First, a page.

Rising from the ashes of the recent forest fires and the dust of the drought is a central question: do humans have the right to manage nature? And if so, what sort of management, and for what purpose?
It is a question that lies at the very heart of the grazing debate, as a new book demonstrates. In fact, whether nature should be "managed" or "left alone" has become a Great Divide for the public lands wing of the environmental movement in general, as well as the fuel for the bonfire of lawsuits and the call for "zero cow" policies.
The new book is The Western Range Revisited: Removing Livestock From Public Lands To Conserve Native Biodiversity (University of Oklahoma Press), by Debra Donahue, a law professor at the University of Wyoming.
The ostensible goal of the book is to catalogue the sins of traditional ranching; but its ultimate objective is to make a case for "unmanaged nature." As such, it is a useful illustration of the philosophical forces at work within the environmental community, as well as the tensions.
It also gives us a chilling look at the dangers of absolutist thinking.
Ms. Donahue's thesis is straightforward: "Livestock grazing is incompatible with preserving landscape-scale native biodiversity on western ranges averaging 12 inches or less of annual precipitation." Which just happens to be most of the West. When it rains.
She considers ranching to be an irredeemable activity. "Livestock grazing is simply not ecologically sustainable," she writes, "at least on a scale that is economic . . . . Merely curtailing livestock use will not achieve the goal of preserving and restoring arid land biodiversity. Evicting livestock will be essential."
She rips traditional ranching on political, economic, and social grounds as well. She even dismisses as "plainly speculation" the threat of sprawl and habitat fragmentation as a result of private lands development on former ranches. "The prediction of more real estate subdivisions is seldom supported by the facts," she writes.
She closes her book with a cold-blooded summation: "Eliminating grazing in arid regions of the West would offer tremendous potential benefits while imposing very few costs. The economic impact would be minor . . . and the cultural concerns overblown."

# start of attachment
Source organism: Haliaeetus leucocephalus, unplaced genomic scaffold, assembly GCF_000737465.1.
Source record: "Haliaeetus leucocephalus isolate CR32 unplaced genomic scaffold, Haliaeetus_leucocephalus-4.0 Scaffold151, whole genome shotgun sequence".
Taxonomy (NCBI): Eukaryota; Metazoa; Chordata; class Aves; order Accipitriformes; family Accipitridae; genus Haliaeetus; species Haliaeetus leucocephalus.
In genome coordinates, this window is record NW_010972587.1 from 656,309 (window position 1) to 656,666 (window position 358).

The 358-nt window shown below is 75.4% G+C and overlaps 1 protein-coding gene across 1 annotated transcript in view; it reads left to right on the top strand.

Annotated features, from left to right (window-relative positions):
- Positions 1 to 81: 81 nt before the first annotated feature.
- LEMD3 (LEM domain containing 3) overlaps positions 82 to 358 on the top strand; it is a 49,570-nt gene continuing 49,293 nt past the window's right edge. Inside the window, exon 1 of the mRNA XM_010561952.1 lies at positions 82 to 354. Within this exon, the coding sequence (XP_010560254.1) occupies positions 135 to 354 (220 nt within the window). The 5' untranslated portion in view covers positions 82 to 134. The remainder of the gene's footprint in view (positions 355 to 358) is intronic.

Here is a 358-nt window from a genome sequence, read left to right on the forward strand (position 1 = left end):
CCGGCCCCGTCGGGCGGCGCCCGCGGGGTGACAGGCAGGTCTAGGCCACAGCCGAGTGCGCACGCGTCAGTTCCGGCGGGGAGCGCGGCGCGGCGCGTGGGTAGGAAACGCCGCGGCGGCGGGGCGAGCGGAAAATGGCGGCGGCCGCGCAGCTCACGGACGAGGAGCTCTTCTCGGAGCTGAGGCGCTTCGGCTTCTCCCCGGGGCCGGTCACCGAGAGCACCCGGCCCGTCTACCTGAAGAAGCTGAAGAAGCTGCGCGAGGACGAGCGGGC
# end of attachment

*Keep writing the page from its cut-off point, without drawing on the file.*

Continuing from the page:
Unless, of course, you are the one being eliminated.
The first problem with The Western Range Revisited is that it is packed with old news. Her litany of outrage is all too familiar: historic overgrazing tremendously damaged rangelands; ranchers have enjoyed a cozy relationship with federal overseers for generations; ranching is an economically marginal activity; overgrazing continues to affect biodiversity; ranchers exert disproportionate political power in excess of their numbers; the cowboy myth is largely a creation of Hollywood; and federal subsidies to ranchers explode the image of self-sufficiency.
As an argument for a judgement of execution, however, The Western Range falls flat. That's because the second problem with the book is more consequential&emdash;it is out of touch with current events.
The fatal flaw in Professor Donahue's argument is easy to identify. It's called the Empire Ranch. And Ghost Ranch, the Tipton Ranch, the Gray Ranch, the Desert Ranch, to name only a few ecologically oriented "New Ranches." The omission of holistic ranchers like Sid Goodloe, Jim Winder, Roger Bowe, Cathy and Mike McNeil, Terry Wheeler, and many others, is significant, and damaging.
That's because these progressively managed ranches and their ecologically minded stewards not only conserve native biodiversity, they often increase it. And many of these ranches do so while operating below Ms. Donahue's 12-inch rule.
Take the U Bar Ranch, for example. Located on the Gila River near Silver City, the U Bar, which is owned by a mining company, managed by a rancher, and employs irrigated agriculture, supports the largest concentration of endangered Southwestern Willow Flycatchers in the world. And the numbers have gone up every year since 1996, the year a long-term study began. In fact, the U Bar apparently has become a source population of Flycatchers for the Gila Valley!
Additionally, according to Dr. Scott Stoleson of the USDA Rocky Mountain Research Station and lead researcher on the Flycatcher study, the U Bar is home to the largest concentration of neo-colonial migratory birds in North America.
On a working cattle ranch. In a desert.